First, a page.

Calls for ‘Sir Lewis’ stall as seven-time world champion Hamilton faces wait over knighthood with Government now reluctant to honour active sportsmen while Andy Murray declines to use title
- There has been a clamour for Hamilton to be recognised after his seventh F1 title
- Motorsport UK chairman David Richards is leading campaign for a knighthood
- But there has been a change of outlook among those who bestow honours
- It is partly because Sir Andy Murray generally declines to call himself by his title
Lewis Hamilton faces a possible wait to be handed a knighthood because of a new-found Government reluctance to honour active sportsmen.
Sportsmail understands there has been a change of outlook among those who bestow honours, partly because Sir Andy Murray generally declines to call himself by his title.
Despite this impediment there remains a major campaign led by the highest ranks of motor racing in Britain to earn Hamilton, who claimed his seventh world title in Turkey on Sunday, his knighthood in the next New Year honours.
Highest ranks of motor racing are campaigning for Lewis Hamilton to receive a knighthood
His historic win put him level with Michael Schumacher alone and ahead of the German in terms of race wins and pole positions.
Noting that contemporaries such as Murray, Sir Alastair Cook and Sir Mo Farah have been honoured, the fight for Hamilton’s elevation from an MBE, awarded 12 years ago, to a knighthood is being fronted by the most important figure in British racing — Motorsport UK chairman David Richards.
He wrote to Downing Street last week making the case, in correspondence seen by Sportsmail.
Richards wrote: ‘Throughout Lewis’s journey to the top he has walked a lonely path as the only black driver in F1 and the Black Lives Matter movement has allowed him to speak candidly about his experience. He has used his voice, platform and influence to call for positive change.
‘His story is a remarkable one of sheer application, dedication, sacrifice, supreme skill and determination to enter a sport where the odds were stacked immeasurably against him.
‘Lewis is a global icon. A patriot of exemplary character who never misses an opportunity to drape himself in the Union Jack and to exult in his proud Britishness.
‘Lewis is applauded the world over for his achievements in a Formula One car and it would be entirely right for the UK to recognise his extraordinary achievements by bestowing on him a knighthood, as has been the case for so many other British sportsmen of similar standing.’
Calls have grown for the Brit to be honoured after he won his seventh F1 world championship
The 35-year-old was honoured with an MBE in 2008 following his first world championship
Richards told Sportsmail that Hamilton, 35, is one of the highest 5,000 taxpayers in this country despite living in Monaco — citing HMRC’s UK income Tax Liabilities Statistics figures published in 2019.
The campaign was signed by former Labour cabinet minister Lord Hain and Conservative MPs Greg Smith and James Sunderland.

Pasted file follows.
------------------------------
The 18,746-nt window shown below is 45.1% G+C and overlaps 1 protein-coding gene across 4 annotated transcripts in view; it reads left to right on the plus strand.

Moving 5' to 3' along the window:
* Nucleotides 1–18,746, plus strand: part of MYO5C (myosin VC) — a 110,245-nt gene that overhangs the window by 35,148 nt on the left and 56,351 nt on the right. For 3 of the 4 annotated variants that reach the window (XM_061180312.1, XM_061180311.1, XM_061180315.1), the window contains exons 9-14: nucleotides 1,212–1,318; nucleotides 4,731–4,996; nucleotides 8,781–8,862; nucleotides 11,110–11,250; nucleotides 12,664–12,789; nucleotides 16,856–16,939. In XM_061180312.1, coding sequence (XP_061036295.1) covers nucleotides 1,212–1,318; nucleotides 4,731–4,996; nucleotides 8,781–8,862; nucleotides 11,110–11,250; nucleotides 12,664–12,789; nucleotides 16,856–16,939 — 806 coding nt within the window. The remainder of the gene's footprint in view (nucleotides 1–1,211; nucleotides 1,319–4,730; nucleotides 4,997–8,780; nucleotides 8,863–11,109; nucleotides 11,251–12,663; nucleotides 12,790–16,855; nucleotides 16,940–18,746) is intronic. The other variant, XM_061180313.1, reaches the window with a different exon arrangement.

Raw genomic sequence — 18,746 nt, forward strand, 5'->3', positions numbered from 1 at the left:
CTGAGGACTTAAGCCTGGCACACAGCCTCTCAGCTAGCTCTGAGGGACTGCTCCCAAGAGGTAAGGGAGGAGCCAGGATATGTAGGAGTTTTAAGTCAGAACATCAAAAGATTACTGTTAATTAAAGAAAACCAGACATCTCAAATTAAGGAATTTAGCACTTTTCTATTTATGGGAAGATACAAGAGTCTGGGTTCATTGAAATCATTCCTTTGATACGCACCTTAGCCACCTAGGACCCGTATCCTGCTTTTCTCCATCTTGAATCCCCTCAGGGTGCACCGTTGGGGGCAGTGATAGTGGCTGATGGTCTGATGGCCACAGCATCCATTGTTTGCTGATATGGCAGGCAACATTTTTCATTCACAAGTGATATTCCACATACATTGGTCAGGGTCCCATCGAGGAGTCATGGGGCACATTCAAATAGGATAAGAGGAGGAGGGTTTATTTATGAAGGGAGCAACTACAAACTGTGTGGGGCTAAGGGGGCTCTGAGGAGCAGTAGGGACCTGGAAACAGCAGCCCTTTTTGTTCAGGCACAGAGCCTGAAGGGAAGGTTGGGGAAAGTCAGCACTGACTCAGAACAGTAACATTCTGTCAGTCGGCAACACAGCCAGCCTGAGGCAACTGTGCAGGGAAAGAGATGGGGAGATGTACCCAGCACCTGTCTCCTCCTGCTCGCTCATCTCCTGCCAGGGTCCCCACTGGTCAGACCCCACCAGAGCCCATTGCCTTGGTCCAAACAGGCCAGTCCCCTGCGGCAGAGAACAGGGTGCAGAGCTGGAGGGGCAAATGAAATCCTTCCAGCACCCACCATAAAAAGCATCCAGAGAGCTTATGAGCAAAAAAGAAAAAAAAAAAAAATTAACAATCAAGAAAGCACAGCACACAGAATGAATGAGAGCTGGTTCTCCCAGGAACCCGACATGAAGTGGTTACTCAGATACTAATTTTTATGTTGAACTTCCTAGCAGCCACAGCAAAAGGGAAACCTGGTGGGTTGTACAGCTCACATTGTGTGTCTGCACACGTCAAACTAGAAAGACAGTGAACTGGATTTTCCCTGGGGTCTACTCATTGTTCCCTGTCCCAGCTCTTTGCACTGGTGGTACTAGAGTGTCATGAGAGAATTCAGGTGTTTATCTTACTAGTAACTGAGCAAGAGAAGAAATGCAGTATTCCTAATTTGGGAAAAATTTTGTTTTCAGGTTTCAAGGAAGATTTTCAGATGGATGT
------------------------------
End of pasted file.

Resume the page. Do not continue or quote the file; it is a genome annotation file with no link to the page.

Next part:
They also pointed to Hamilton’s charitable work for the Make A Wish foundation, Save the Children and UNICEF and his campaigning for inclusivity in a sport where he remains the only black driver.
They also highlight the Hamilton Commission, which has been established by the Stevenage-born champion to improve the representation of non-white people in a traditionally white domain.
Two-time Wimbledon champion Sir Andy Murray generally declines to call himself by his title
A spokesperson for the Prime Minister said: ‘What the PM would say is this is an absolutely fantastic achievement by Lewis Hamilton, who has entered the sporting and Formula One history books.
‘Anyone who is considered for an honour undergoes a full series of checks before it is awarded.’
Richards told Sportsmail. ‘It is not just about Hamilton being a supreme racing driver but for all the other work he does.’
Support also came from prominent former driver John Watson, who said: ‘I would put Lewis’s performance in Turkey up in the top rank of wins by a British driver in history, alongside Sir Jackie Stewart at the old Nurburgring in 1968.’
Concerning Hamilton receiving a knighthood, Sir Jackie told The Telegraph: ‘I certainly think it’s justified.’
He added there was ‘no question’ Hamilton deserved to join him as the second world champion to receive the honour.
Sports people knighted or made dames while they were still competing:
Sir Gordon Richards – Racing, 1953
Sir Stanley Matthews – Football, 1965
Dame Naomi James – Sailing, 1979
Sir Richard Hadlee – Cricket, 1990
Dame Kelly Holmes – Athletics, 2005
Dame Tanni-Grey Thompson – Athletics, 2005
Dame Ellen MacArthur – Sailing, 2005
Sir Chris Hoy – Cycling, 2009
Sir Nick Faldo – Golf, 2009
Dame Sarah Storey – Cycling, 2013
Sir Bradley Wiggins – Cycling, 2013
Sir Ben Ainslie – Sailing, 2013
Dame Laura Davies – Golf, 2014
Sir Andy Murray – Tennis, 2017
Sir Mo Farah – Athletics, 2017
Dame Valerie Adams – Shot put, 2017
Sir Alastair Cook – Cricket, 2019